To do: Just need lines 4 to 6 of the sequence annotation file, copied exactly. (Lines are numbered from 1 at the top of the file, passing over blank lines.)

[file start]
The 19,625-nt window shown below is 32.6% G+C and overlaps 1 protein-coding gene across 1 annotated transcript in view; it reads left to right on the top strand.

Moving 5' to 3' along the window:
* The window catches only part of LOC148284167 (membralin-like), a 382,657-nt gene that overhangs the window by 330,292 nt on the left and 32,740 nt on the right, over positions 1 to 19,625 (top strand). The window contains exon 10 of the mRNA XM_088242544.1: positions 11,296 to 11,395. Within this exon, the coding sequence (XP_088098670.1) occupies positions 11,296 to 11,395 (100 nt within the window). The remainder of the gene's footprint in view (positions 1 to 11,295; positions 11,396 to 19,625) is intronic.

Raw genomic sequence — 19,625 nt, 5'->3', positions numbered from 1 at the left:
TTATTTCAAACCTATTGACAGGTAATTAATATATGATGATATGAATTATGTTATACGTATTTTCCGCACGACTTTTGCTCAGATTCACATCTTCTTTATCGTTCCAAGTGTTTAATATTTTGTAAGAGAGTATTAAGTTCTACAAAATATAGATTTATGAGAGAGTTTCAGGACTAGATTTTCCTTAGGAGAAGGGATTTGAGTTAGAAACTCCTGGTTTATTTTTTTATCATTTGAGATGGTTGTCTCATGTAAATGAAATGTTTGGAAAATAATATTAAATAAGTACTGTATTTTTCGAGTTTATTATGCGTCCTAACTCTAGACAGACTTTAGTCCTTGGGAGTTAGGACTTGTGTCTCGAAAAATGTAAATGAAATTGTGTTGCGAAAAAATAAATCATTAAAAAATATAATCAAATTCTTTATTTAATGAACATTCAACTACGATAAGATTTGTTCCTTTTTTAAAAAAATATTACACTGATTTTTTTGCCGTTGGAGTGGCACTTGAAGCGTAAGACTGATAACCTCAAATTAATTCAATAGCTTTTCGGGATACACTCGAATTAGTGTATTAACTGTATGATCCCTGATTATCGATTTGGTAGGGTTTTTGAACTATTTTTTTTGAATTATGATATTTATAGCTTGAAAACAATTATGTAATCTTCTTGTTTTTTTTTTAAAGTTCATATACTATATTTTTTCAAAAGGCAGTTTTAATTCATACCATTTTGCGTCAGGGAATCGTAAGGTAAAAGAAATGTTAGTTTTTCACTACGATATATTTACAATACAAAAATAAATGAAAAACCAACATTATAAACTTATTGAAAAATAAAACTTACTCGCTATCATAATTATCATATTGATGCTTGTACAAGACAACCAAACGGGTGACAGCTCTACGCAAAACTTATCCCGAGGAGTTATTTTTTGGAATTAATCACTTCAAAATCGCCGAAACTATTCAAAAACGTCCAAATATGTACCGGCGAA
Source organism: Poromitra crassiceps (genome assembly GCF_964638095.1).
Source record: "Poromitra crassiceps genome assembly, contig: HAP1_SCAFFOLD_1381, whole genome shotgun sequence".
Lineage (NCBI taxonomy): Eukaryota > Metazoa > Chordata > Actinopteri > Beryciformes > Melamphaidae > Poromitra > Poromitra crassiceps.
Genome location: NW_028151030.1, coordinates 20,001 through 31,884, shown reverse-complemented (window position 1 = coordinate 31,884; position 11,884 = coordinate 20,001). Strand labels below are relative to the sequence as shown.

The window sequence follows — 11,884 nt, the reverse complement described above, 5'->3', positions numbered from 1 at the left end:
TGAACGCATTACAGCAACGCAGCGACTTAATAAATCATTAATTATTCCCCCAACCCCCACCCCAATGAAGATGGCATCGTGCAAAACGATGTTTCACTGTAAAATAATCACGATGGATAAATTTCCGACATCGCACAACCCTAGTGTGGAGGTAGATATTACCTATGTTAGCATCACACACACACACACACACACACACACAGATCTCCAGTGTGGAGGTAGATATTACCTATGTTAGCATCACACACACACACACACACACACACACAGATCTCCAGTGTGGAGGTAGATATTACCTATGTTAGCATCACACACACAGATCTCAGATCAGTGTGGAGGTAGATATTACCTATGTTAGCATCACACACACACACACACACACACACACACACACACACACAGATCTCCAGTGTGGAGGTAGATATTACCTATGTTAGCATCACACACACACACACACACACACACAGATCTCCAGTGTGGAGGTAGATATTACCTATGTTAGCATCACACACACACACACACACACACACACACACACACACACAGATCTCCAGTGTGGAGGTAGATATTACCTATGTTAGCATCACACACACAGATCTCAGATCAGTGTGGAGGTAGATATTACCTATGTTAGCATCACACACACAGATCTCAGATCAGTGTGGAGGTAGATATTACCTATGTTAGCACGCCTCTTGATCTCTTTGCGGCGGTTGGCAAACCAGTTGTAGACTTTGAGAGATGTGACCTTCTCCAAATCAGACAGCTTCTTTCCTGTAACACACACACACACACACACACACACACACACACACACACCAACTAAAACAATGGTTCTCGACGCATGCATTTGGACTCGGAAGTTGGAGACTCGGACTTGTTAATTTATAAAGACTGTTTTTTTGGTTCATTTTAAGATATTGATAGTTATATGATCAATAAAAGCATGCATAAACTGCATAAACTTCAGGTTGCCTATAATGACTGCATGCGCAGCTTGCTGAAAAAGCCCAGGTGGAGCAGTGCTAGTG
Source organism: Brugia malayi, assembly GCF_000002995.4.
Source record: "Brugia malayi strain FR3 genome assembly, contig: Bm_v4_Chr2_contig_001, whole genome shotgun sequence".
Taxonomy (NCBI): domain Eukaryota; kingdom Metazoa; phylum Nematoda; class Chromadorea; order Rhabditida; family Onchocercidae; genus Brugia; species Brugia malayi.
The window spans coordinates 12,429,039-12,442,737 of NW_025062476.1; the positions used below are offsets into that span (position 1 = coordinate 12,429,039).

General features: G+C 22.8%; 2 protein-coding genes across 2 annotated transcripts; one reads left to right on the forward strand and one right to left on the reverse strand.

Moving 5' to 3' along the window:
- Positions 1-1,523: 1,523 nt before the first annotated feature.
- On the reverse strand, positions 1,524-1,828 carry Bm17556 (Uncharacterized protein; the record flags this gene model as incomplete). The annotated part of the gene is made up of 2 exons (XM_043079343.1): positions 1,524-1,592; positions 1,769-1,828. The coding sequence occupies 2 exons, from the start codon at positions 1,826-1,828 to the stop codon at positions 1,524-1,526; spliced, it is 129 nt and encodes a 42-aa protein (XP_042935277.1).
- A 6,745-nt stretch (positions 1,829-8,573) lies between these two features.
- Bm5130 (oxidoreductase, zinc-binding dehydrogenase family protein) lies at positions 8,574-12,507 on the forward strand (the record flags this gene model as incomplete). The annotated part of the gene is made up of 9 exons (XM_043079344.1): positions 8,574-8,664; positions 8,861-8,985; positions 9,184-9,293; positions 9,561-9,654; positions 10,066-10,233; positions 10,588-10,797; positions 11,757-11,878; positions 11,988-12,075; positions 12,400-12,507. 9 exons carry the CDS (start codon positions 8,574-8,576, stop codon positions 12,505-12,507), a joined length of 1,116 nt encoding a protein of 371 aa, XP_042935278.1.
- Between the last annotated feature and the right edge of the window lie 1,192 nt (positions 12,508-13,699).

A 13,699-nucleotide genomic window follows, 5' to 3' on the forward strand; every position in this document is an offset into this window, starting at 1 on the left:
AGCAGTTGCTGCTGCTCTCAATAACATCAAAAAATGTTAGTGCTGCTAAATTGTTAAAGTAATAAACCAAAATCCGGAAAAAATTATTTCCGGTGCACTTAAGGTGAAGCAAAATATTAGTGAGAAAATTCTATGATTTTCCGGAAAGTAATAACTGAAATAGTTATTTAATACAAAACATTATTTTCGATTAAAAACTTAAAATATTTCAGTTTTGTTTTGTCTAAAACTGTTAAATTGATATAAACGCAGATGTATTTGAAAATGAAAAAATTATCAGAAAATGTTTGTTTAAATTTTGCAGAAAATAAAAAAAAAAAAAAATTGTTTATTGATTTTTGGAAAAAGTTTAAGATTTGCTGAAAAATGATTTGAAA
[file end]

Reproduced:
Raw genomic sequence — 19,625 nt, 5'->3', positions numbered from 1 at the left:
TTATTTCAAACCTATTGACAGGTAATTAATATATGATGATATGAATTATGTTATACGTATTTTCCGCACGACTTTTGCTCAGATTCACATCTTCTTTATCGTTCCAAGTGTTTAATATTTTGTAAGAGAGTATTAAGTTCTACAAAATATAGATTTATGAGAGAGTTTCAGGACTAGATTTTCCTTAGGAGAAGGGATTTGAGTTAGAAACTCCTGGTTTATTTTTTTATCATTTGAGATGGTTGTCTCATGTAAATGAAATGTTTGGAAAATAATATTAAATAAGTACTGTATTTTTCGAGTTTATTATGCGTCCTAACTCTAGACAGACTTTAGTCCTTGGGAGTTAGGACTTGTGTCTCGAAAAATGTAAATGAAATTGTGTTGCGAAAAAATAAATCATTAAAAAATATAATCAAATTCTTTATTTAATGAACATTCAACTACGATAAGATTTGTTCCTTTTTTAAAAAAATATTACACTGATTTTTTTGCCGTTGGAGTGGCACTTGAAGCGTAAGACTGATAACCTCAAATTAATTCAATAGCTTTTCGGGATACACTCGAATTAGTGTATTAACTGTATGATCCCTGATTATCGATTTGGTAGGGTTTTTGAACTATTTTTTTTGAATTATGATATTTATAGCTTGAAAACAATTATGTAATCTTCTTGTTTTTTTTTTAAAGTTCATATACTATATTTTTTCAAAAGGCAGTTTTAATTCATACCATTTTGCGTCAGGGAATCGTAAGGTAAAAGAAATGTTAGTTTTTCACTACGATATATTTACAATACAAAAATAAATGAAAAACCAACATTATAAACTTATTGAAAAATAAAACTTACTCGCTATCATAATTATCATATTGATGCTTGTACAAGACAACCAAACGGGTGACAGCTCTACGCAAAACTTATCCCGAGGAGTTATTTTTTGGAATTAATCACTTCAAAATCGCCGAAACTATTCAAAAACGTCCAAATATGTACCGGCGAA
Source organism: Poromitra crassiceps (genome assembly GCF_964638095.1).